8 insightful learnings from social board game Terra Nova

How can design improve education? This is what social designer Lisa Hu asked herself a few years ago. After talking to some teachers she discovered how little room the Dutch school system leaves for developing soft skills like empathy and creative thinking. To tackle this issue, Lisa developed Terra Nova.

Terra Nova is a board game and discussion tool that encourages children to think and talk about what their ideal society would look like. Whilst the kids govern their own island, they create solutions for challenges like inequality and sustainability. In six months, the board game will be available for everyone in Terra Nova’s web-shop. What has Lisa learned ever since she launched Terra Nova in 2013?

“The most profound thing I learned over the last few years is that we’re not that different. When people build their own society, basic values like solidarity and equal chances always prevail. It’s that harmony we’re all looking for.”

Lisa Hu

Co-create together with your target group

“Make sure you involve your target group in the design process wherever you can. Get to know them and ask for their opinion. Playing and evaluating Terra Nova with children on a regular basis was incredibly useful and meaningful to me. It helped me fill in the gaps. Through co-creation sustainable solutions for societal issues can arise.”

Find yourself a team

“Embarking on the road towards change can sometimes be challenging. Surrounding yourself with people you can count on is key. Despite of the lack of funds, I was lucky enough to come across a teacher and education innovator who was willing to team up.”

Use play to tackle big issues

“Topics like power and discrimination can be challenging, especially for teachers: they guide and influence children’s development, also on a moral level. A board game is a great way to open up room for their own exploration in an accessible, safe and light-hearted way. For example, Terra Nova enables teachers to talk about immigration just by asking the children: what would you do if a group of other people arrived by boat on the island?”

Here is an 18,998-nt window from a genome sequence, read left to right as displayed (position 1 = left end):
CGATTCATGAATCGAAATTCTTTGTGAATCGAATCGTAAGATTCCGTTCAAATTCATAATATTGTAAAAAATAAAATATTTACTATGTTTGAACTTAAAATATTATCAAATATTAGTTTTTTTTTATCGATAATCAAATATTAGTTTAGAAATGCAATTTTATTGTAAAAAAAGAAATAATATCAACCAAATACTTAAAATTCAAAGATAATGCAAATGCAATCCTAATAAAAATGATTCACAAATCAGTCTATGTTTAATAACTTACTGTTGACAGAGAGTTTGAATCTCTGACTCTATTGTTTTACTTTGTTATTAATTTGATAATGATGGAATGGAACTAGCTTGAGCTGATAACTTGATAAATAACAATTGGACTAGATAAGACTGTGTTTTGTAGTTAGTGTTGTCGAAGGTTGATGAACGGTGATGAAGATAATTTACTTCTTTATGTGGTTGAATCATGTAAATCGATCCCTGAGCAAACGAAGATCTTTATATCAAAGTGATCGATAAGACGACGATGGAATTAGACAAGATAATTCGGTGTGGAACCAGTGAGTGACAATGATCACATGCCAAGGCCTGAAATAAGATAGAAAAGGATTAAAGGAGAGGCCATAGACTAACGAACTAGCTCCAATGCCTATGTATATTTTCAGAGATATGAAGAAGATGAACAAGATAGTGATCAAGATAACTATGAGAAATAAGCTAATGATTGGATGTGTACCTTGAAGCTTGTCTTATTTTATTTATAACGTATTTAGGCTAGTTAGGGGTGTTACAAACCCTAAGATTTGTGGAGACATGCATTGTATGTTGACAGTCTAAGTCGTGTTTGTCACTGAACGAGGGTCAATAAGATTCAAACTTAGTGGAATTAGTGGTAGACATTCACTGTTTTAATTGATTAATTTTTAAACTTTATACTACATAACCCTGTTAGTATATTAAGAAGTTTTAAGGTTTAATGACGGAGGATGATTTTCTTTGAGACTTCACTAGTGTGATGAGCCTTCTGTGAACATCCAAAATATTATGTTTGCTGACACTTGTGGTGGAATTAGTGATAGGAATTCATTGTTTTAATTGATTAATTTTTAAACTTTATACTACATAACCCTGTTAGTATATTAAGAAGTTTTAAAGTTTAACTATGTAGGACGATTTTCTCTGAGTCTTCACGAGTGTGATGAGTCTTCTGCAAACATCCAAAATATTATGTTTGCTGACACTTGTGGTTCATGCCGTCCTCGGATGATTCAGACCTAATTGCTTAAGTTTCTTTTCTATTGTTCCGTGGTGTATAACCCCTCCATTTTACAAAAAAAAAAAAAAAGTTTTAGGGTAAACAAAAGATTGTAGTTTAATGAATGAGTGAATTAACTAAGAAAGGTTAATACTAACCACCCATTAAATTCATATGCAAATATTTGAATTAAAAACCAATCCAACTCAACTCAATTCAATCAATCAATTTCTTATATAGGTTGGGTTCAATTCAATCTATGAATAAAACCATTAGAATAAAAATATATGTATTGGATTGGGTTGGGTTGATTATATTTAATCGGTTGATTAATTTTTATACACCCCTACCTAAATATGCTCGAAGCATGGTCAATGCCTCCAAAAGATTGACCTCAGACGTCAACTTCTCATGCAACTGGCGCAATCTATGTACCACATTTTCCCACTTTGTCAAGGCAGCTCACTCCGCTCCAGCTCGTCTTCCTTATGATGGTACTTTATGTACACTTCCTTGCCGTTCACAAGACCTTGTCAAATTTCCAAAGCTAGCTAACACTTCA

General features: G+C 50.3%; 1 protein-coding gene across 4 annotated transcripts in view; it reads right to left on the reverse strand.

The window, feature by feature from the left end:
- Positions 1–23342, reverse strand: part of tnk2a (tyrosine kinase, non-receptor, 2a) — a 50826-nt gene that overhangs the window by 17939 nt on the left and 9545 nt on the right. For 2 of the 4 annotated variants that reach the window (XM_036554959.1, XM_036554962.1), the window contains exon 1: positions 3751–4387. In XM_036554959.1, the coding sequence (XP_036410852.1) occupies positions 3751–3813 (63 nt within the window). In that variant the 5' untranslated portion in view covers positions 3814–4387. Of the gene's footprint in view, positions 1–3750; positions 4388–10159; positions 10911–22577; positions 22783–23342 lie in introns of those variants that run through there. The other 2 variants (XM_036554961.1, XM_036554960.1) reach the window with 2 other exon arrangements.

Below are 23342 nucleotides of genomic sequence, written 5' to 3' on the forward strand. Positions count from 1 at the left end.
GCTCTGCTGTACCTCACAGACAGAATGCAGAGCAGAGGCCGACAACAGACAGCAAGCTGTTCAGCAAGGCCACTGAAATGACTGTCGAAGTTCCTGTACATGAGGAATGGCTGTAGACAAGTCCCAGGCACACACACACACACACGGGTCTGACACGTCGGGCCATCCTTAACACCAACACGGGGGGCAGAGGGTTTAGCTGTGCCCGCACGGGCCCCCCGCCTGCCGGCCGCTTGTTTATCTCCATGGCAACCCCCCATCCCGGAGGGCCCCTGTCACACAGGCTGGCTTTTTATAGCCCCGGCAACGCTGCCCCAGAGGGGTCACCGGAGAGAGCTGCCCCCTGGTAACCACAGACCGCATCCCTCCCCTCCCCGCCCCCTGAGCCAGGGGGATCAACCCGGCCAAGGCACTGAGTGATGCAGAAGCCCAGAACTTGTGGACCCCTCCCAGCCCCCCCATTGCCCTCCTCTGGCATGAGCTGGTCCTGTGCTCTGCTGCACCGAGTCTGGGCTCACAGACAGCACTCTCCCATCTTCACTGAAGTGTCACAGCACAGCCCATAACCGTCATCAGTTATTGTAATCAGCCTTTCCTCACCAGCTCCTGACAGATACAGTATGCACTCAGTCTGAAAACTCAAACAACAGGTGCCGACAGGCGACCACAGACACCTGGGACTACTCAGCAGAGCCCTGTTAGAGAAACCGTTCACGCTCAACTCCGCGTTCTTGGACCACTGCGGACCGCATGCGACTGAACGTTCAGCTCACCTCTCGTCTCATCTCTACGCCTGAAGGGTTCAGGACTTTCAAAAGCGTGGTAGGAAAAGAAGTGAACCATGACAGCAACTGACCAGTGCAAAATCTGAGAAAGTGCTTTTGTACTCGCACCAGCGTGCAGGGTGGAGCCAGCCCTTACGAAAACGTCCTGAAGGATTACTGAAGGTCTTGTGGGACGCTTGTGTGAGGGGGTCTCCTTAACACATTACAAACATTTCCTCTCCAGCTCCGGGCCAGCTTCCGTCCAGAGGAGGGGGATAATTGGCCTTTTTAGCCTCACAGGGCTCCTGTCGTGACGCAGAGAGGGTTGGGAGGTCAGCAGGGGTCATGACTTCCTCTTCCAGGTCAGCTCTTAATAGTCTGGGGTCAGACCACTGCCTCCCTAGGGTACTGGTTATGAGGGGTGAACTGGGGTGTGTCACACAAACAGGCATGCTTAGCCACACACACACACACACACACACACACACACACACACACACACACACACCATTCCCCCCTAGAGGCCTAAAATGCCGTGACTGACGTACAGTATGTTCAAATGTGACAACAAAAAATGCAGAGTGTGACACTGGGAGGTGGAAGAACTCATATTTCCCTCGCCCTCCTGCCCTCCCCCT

Be careful with restrictions

“To stimulate creative thinking, Terra Nova only has one rule: no statements are wrong, as long as you’re willing to explain why you feel the way you do.”

Don’t underestimate children

“Children are much more capable of reflecting upon difficult matters like solidarity or inclusion than we usually give them credit for. They’re full of great ideas about what the world should look like. Once a girl said: if other people come to the island, we shouldn’t live in separate parts. We should share and get to know each other. Otherwise they’re more likely to get into a fight. These are amazing ideas coming from an eleven-year-old. Let’s listen to them!”

Make sure everyone is heard

“In every social situation there are people who engage more with the discussion than others. To make sure everyone is heard whilst playing Terra Nova, the children have to hand in a coin every time they give their opinion. Only after everyone has used all their coins, the children get them back.”

Switch perspectives

“It’s often only after you’ve placed yourself in someone’s else’s shoes that you discover how unfair or unjust a certain situation is. Being able to switch perspectives is key in learning how to empathize with others. This is why we constantly ask the children: would the rules you just created for others still feel fair if they now applied to you? It was during many talks with teachers I found out how important this is.”

In the end, we’re not that different

“The most profound thing I learned over the last few years is that, in the end, we’re not that different. Every single time I’ve seen children (and adults) build their own society, basic values like solidarity and equal chances always prevail. It’s that harmony we’re all looking for.”

Related project

After schhol sessions that teaches creative methods to transform junk into fashion,art,crafts and furniture,beautifying the environment in the process ..

Log in to follow